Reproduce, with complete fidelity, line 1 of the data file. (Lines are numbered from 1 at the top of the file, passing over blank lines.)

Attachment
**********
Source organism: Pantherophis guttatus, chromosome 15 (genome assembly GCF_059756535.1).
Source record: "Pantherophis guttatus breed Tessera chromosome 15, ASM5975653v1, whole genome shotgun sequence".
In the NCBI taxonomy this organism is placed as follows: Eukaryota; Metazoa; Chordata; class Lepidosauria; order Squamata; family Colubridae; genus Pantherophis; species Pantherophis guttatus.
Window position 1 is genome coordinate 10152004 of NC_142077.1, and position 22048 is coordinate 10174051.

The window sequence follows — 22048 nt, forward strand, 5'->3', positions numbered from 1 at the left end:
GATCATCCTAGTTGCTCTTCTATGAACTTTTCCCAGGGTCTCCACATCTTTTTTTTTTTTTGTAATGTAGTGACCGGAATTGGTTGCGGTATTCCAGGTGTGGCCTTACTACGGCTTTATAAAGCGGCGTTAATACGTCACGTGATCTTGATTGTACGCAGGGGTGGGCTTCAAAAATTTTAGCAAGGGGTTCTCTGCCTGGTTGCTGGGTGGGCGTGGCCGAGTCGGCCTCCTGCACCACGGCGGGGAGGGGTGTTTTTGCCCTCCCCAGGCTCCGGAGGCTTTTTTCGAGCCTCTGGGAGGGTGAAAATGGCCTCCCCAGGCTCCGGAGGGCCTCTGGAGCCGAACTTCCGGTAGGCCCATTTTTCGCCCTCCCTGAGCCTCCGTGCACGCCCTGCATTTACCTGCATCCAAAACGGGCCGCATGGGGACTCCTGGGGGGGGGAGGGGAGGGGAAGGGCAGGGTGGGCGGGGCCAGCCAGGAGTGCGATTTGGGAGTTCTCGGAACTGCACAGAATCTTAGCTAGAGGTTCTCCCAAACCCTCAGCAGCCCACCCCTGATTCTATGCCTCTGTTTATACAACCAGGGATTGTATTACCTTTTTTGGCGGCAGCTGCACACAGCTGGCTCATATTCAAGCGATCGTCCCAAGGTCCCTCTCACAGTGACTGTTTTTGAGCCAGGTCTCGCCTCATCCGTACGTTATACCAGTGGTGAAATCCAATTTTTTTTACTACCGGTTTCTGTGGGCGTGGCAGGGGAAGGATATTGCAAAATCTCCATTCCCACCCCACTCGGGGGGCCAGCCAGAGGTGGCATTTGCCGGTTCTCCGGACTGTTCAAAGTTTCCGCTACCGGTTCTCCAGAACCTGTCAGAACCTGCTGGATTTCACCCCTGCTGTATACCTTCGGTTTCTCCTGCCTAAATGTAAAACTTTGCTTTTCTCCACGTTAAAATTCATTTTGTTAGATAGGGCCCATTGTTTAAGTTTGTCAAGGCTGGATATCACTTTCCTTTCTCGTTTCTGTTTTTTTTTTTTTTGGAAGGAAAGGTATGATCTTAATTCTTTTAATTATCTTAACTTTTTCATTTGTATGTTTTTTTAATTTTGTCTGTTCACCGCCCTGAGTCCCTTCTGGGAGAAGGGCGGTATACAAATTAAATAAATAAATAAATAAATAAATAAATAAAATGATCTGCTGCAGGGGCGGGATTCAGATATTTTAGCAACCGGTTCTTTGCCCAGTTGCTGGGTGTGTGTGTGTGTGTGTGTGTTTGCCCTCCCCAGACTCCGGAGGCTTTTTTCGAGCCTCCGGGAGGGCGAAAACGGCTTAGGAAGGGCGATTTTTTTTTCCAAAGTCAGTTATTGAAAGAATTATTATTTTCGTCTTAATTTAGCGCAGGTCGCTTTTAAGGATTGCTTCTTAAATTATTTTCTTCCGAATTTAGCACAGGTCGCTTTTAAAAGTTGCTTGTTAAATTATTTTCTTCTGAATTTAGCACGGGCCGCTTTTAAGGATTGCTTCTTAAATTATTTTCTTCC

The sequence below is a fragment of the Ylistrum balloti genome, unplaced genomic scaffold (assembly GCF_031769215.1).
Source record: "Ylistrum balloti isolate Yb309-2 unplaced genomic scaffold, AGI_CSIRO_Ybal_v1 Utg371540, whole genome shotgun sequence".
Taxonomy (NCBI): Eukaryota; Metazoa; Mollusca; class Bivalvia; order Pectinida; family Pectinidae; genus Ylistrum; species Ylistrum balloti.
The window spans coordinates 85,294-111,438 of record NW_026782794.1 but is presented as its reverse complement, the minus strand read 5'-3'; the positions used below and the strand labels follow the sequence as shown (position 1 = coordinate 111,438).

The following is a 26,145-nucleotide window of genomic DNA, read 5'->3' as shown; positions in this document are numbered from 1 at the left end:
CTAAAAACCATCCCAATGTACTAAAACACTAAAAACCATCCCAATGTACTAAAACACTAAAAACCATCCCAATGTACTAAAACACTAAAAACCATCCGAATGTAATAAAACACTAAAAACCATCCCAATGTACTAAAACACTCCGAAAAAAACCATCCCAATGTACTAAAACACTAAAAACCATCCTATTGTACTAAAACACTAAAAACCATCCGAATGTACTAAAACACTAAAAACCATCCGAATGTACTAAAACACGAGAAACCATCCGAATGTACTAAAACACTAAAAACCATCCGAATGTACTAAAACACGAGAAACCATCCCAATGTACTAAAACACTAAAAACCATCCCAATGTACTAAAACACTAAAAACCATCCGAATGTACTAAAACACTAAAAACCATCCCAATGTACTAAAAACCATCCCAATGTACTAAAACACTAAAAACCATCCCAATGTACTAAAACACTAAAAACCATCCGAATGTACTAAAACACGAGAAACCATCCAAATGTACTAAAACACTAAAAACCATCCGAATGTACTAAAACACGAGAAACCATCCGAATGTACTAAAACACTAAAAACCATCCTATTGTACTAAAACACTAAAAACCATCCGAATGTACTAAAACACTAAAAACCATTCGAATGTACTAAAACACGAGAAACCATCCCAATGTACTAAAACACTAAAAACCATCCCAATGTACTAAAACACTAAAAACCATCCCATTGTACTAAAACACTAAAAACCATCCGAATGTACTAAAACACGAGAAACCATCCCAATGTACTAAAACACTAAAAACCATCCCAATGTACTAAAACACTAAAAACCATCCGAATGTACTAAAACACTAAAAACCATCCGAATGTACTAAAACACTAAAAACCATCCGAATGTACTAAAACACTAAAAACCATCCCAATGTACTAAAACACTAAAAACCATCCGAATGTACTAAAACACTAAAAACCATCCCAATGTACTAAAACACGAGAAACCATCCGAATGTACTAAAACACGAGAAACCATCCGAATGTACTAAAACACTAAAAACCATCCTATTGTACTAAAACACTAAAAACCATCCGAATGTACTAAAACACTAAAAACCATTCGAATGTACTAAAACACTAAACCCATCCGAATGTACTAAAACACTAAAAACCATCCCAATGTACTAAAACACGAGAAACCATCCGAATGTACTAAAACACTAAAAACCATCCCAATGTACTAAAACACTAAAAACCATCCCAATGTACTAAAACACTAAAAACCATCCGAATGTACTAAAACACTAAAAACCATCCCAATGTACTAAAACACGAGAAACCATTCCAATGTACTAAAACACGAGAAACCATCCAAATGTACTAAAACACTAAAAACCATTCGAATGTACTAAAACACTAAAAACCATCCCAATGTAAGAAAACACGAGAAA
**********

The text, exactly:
Source organism: Pantherophis guttatus, chromosome 15 (genome assembly GCF_059756535.1).